Author
Rob Waugh
Rob Waugh
Independent Correspondent

Highlights of your career? Interviewing one of the team that broke the Enigma code.

What malware do you hate the most? The Love Bug - I was the guy who opened it.

Favorite activities? Testing smartphones (I often have three or more on the go).

When did you get your first computer and what kind was it? 1984, ZX Spectrum.

Favorite computer game/activity? World of Warcraft - but I gave up, and have been 'clean' for two years.

More Info

Wi-Fi security – the new ‘bulletproof’ router (and how to toughen yours)

A new project aims to protect homes and small businesses from the security failings of Wi-Fi routers, a problem which has repeatedly hit the headlines over the past year.

Online privacy – millions spied on by “unblockable” ad-snooper

A new kind of web tracking tool bypasses the protections privacy-conscious web users rely on and is already being used to track users across thousands of sites – without users being aware of it.

‘Sextortion’ blackmail attacks on the rise, Police warn

‘Sextortion’ attacks where cybercriminals blackmail victims with the threat of exposing explicit photographs or messages are increasingly common, according to a report by Bloomberg News.

Insider threat – should you worry about the ‘enemy within’?

Disgruntled employees and other malicious insiders could be one of the most serious security threats companies face – but the importance of the threat from the ‘enemy within’ varies according to who you ask.

Facebook scams target grieving families of Flight MH17

Callous cybercriminals have used the Malaysia Airlines Flight MH17 tragedy as a lure for Facebook scams – creating fake profiles for victims of the crash.

Wi-Fi security alert on Chromecast as ‘Rickmote’ hijacks nearby boxes

A security researcher has built a remote control which hijacks any nearby Chromecast highlighting a Wi-Fi security issue, which allows an attacker to play a ‘surprise’ video on nearby gadgets.

Privacy concerns over Police ‘instant ID’ camera trial

New facial recognition technology which can instantly identify people from any digital image in seconds is being trialled in the UK for the first time.

Artist mails NSA ‘uncrackable’ mixtape

An artist has created what he claims to be an ‘uncrackable’ mixtape, using freely available encryption tools and housed on a home-made device, and posted it to America’s National Security Agency (NSA).

CNET ‘database leak’ – are your details safe?

Popular technology news and review website CNET faced the threat of having a million users’ data exposed this week, with an unknown attacker posting screenshots of data from a CNET server, and demanding a surprisingly small ransom…

Data breaches in New York have tripled

Data breaches have hit a record high in the state of New York, tripling since 2006, according to records released by the state attorney general.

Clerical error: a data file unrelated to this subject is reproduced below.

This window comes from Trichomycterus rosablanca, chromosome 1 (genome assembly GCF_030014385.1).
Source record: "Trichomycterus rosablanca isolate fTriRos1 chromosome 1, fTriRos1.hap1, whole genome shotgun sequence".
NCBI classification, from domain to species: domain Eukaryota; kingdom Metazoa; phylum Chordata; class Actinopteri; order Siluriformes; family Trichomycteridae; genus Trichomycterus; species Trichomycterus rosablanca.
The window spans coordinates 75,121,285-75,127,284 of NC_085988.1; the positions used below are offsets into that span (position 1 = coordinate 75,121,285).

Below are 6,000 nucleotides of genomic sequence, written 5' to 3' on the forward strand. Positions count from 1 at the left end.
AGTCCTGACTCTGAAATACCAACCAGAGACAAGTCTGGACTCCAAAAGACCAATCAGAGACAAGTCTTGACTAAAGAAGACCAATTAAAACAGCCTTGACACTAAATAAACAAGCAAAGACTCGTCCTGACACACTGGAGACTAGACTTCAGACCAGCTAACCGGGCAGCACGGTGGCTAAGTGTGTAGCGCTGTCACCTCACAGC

Google Chrome security warnings – now in plain English

“Phishing attack ahead” is similar to the stark, clear warnings delivered by road signs – and web users will soon benefit from this sort of plain-speaking alert, at least when using Google’s Chrome browser.

Keylogger malware in hotel business centers – should you worry?

Guests who used business centers in American hotels may be at risk from gangs installing keylogger malware on the computers to steal banking and email passwords.

Retina scanner for Samsung Galaxy Note 4?

A Tweet from an official Samsung Galaxy Note 4 account has dropped a very unsubtle hint that its upcoming Galaxy Note 4 handheld may feature a retina scanner – offering a significantly higher level of password security.

Banking malware Shylock’s servers knocked out by law enforcement

A notorious strain of banking malware, known as Caphaw – or Shylock, due to snippets of Shakespeare’s Merchant of Venice embedded in its code – has seen its command and control servers shut down in a major international police operation.

Google Drive privacy warning – could yours have leaked data?

Files sent as a link from Google Drive could have shared more than their senders intended, Google admitted this week – in a Google Drive privacy post where the internet giant admitted files could be visible to people other than their intended recipients.

Copyright emails ‘poisoned with Trojan’

Emails warning internet users that they have violated copyright and owe companies such as Sony and Paramount a cash settlement have been circulating widely in Germany – but the shock tactic is a scam.

Nigerian scams expand to Malaysia – fraud doubles

Nigeria’s notorious fraud industry has expanded overseas – with Nigerian conmen entering Malaysia on student visas to perpetrate fraud using the country’s fast connections and advanced banking system, and raking in millions of dollars.

New ‘slimline’ ATM skimmers are near-invisible

New ‘slimline’ ATM skimmers are proving far harder to spot – with some of the hi-tech models remaining in place for up to five days before banks are alerted, and equipped with hi-tech extras such as cameras to spy on users’ PIN codes.

‘Malaysia Airlines flight MH370 found’ Facebook hoax

A link showing the nose of an airliner jutting above the waves, with the headline, ‘Malaysian Air Flight MH370 found by sailor’ has been circulating on Facebook this week, according to a report by Hoax-Slayer – but the link is a new scam.

Facebook settings – five steps for better privacy and security

Facebook has faced repeated controversy over privacy, with features such as Graph Search revealing information which users might have forgotten they ever “shared”. But there are steps users can take to manage the way Facebook uses their information.

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